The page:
Dale Stoff, left, listens to brain coach Christopher Sullivan explain the game ColorKu.
When Dale Stoff shops for children’s Christmas gifts, she seeks toys and games that kids and their parents will embrace.
What does she look for?
“Fun and learning,” Stoff said while browsing recently at a Marbles: The Brain Store in San Francisco.
She had her eyes on ColorKu, a $39.99 Sudokulike puzzle board game using colored marbles instead of numbers. The game helps with visual perception and pattern recognition, its maker says.
Stoff echoed many parents trying to find ways to challenge their children while helping them develop through play the skills they’ll need when they grow up.
Marbles: The Brain Store, a Chicago-based, 38-store chain and online shopping site, focuses on games, puzzles, books and software that it says improve five key brain functions: memory, critical thinking, visual perception, coordination and word skills.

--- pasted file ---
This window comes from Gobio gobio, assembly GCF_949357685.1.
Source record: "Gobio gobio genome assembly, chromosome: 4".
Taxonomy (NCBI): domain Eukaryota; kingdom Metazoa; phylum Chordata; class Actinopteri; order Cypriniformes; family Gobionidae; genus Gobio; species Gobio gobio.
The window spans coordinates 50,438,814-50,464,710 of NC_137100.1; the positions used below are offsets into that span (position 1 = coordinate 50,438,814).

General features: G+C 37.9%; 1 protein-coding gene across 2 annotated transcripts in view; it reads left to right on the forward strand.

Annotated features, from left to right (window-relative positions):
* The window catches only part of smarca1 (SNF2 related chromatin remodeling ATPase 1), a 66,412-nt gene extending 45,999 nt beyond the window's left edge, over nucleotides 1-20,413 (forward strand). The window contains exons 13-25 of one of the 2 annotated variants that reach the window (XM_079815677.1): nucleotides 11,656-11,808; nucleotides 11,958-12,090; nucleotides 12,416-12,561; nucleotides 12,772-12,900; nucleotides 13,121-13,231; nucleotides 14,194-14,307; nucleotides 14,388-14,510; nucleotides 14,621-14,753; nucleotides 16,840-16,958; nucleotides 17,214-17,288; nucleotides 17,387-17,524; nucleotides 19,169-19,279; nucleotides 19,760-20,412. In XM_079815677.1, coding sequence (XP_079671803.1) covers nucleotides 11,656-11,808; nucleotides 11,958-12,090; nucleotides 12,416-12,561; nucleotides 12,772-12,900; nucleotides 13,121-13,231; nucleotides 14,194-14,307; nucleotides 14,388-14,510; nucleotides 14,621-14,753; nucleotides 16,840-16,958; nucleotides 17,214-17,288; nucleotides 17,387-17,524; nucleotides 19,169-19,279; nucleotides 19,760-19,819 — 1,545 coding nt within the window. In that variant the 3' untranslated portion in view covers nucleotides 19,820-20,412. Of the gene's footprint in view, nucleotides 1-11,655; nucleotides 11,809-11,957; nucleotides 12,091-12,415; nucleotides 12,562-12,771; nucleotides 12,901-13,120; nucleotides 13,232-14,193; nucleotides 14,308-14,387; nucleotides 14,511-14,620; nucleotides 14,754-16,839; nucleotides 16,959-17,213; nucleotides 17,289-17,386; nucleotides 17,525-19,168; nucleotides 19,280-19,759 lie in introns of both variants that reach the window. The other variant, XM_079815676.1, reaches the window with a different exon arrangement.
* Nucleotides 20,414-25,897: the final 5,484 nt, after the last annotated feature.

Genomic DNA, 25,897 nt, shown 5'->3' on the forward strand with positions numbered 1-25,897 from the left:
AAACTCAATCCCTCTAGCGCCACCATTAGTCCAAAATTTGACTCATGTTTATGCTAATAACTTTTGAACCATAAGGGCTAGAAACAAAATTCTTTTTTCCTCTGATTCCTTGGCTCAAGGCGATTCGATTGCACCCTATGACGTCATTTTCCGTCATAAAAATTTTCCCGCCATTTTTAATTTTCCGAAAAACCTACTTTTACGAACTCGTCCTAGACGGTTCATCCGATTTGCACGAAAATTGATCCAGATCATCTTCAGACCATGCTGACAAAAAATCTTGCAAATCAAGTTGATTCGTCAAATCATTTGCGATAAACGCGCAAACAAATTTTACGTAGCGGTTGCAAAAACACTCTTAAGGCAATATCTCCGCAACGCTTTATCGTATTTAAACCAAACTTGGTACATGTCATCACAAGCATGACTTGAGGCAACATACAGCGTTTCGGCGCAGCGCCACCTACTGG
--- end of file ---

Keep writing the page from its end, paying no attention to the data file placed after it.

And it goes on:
Many of the retailer’s offerings fit with STEM toys, which emphasize science, technology, engineering and math. STEM toys have gotten more attention recently as the growth of STEM jobs is expected to outpace all other types of jobs between now and 2022, according to the U.S. Bureau of Labor Statistics.
Inspire Research Institute for Pre-College Engineering at Purdue University recently issued its second annual Engineering Gift Guide, with 50 STEM toy and application suggestions intended to engage girls and boys in engineering thinking and design. It includes the high-tech Ozobot Bit 2.0 robot toy, along with familiar nontech items such as Lincoln Logs and Tinker Toys.
Amazon, Target, Wal-Mart and ToysRus are among the major retailers making it easy to find STEM toys in their stores with labeling and on their websites, which often have links to pages featuring STEM toys.
From those sources, here are just a dozen hot toys that parents should celebrate alongside the kids: